Peritonitis is an inflammation or infection of the peritoneum. The peritoneum is a thin tissue lining that covers the inside of the abdominal cavity. It also covers the outside of the intestines and other abdominal organs.
There are several types:
- Peritoneal dialysis related
Peritonitis is a serious condition. It requires immediate treatment. If not promptly treated, it can be fatal.
Primary peritonitis—occurs when there is a buildup of fluid in the abdomen. This is called ascites]]> . It is caused by chronic liver disease, among other conditions.
Secondary peritonitis—caused by bacteria that enter the abdominal cavity. Can be due to an injury or a condition, such as a ruptured appendix.
Dialysis-related peritonitis—caused by bacteria that enter the peritoneal cavity during or after peritoneal ]]>dialysis]]> (a treatment for kidney disease).
A risk factor is something that increases your chance of getting a disease or condition. Risk factors for peritonitis include:
Symptoms may include:
- Severe pain or tenderness in the abdomen
- Pain in the abdomen that is worse with motion
- Bloating of the abdomen
- Nausea and vomiting
- Weakness or dizziness
- Shortness of breath
- Rapid pulse or breathing rate
- Dehydration—signs include dry skin and lips, decreased urine production
The doctor will ask about your symptoms and medical history, and perform a physical exam. Tests may include:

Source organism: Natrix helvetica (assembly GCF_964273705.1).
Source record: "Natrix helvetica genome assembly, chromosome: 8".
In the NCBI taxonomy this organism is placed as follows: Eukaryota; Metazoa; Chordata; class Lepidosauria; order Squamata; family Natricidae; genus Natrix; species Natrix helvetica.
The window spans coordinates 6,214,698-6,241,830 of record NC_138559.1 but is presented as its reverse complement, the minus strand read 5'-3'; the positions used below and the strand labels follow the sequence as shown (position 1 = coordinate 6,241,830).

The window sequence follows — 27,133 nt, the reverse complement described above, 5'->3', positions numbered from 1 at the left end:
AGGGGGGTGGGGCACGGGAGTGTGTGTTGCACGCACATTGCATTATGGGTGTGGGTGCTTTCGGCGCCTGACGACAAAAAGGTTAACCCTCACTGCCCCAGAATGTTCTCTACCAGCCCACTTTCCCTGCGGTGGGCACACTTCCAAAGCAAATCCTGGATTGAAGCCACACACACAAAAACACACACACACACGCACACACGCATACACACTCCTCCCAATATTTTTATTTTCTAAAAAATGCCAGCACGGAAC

- Blood tests
- Analysis of fluids from the peritoneum
- Abdominal x-rays to look for signs of inflammation
- Laparotomy—surgery to open and examine the abdomen
Treatment depends on the cause. It may include:
- Surgery to repair openings in the skin surface or to remove damaged tissue
- Antibiotics to treat infection
- Replacement of fluids
If you are diagnosed with peritonitis, follow your doctor's instructions .
American Gastroenterological Association
The American College of Gastroenterology
The Canadian Association of Gastroenterology (CAG)
Gale Encyclopedia of Medicine . Gale Group; 2000.
Textbook of Gastroenterology . 4th ed. Lippincott Williams & Wilkins; 2003.
Last reviewed November 2008 by ]]>Daus Mahnke, MD]]>
Please be aware that this information is provided to supplement the care provided by your physician. It is neither intended nor implied to be a substitute for professional medical advice. CALL YOUR HEALTHCARE PROVIDER IMMEDIATELY IF YOU THINK YOU MAY HAVE A MEDICAL EMERGENCY. Always seek the advice of your physician or other qualified health provider prior to starting any new treatment or with any questions you may have regarding a medical condition.
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